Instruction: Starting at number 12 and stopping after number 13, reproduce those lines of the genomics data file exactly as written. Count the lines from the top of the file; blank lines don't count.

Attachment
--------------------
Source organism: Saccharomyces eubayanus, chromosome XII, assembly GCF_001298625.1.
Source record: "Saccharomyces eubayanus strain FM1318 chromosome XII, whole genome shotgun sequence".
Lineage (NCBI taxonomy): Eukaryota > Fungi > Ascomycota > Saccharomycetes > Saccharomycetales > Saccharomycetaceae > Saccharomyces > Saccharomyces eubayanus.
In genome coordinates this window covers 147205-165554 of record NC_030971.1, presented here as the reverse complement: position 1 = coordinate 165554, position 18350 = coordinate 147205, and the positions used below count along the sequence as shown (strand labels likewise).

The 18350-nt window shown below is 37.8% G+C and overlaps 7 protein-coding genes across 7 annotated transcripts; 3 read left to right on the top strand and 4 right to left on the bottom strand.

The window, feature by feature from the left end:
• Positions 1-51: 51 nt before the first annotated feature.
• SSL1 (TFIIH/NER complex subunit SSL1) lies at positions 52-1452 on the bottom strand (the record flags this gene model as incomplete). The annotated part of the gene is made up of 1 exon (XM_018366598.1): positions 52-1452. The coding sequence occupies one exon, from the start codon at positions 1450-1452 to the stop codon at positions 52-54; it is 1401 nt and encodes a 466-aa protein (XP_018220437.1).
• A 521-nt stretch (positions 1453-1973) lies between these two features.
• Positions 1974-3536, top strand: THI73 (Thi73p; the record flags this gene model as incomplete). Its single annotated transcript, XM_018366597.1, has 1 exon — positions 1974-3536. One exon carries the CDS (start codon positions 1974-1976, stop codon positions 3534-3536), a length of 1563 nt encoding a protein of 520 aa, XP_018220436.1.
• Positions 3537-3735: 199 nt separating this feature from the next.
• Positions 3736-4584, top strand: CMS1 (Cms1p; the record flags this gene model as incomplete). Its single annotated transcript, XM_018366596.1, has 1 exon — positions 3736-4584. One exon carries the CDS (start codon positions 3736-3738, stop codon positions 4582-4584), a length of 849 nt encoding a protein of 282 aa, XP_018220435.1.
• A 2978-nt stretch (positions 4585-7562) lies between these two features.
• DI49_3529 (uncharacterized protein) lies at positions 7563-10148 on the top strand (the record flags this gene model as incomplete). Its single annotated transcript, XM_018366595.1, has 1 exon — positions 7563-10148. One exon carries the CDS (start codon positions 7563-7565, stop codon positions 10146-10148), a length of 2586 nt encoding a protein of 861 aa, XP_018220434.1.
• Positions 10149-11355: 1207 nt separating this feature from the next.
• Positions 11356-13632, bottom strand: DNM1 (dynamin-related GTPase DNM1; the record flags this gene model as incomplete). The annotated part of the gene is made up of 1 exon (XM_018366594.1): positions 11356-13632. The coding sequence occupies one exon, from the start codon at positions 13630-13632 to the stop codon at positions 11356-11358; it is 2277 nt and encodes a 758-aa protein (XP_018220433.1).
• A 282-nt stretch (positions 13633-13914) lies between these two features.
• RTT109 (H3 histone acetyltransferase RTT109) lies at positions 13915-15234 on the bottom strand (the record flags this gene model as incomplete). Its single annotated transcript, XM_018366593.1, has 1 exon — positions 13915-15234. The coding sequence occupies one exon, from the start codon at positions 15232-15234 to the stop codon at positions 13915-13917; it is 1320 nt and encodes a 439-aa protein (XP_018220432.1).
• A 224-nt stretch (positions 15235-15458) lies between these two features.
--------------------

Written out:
• Positions 3736-4584, top strand: CMS1 (Cms1p; the record flags this gene model as incomplete). Its single annotated transcript, XM_018366596.1, has 1 exon — positions 3736-4584. One exon carries the CDS (start codon positions 3736-3738, stop codon positions 4582-4584), a length of 849 nt encoding a protein of 282 aa, XP_018220435.1.
• A 2978-nt stretch (positions 4585-7562) lies between these two features.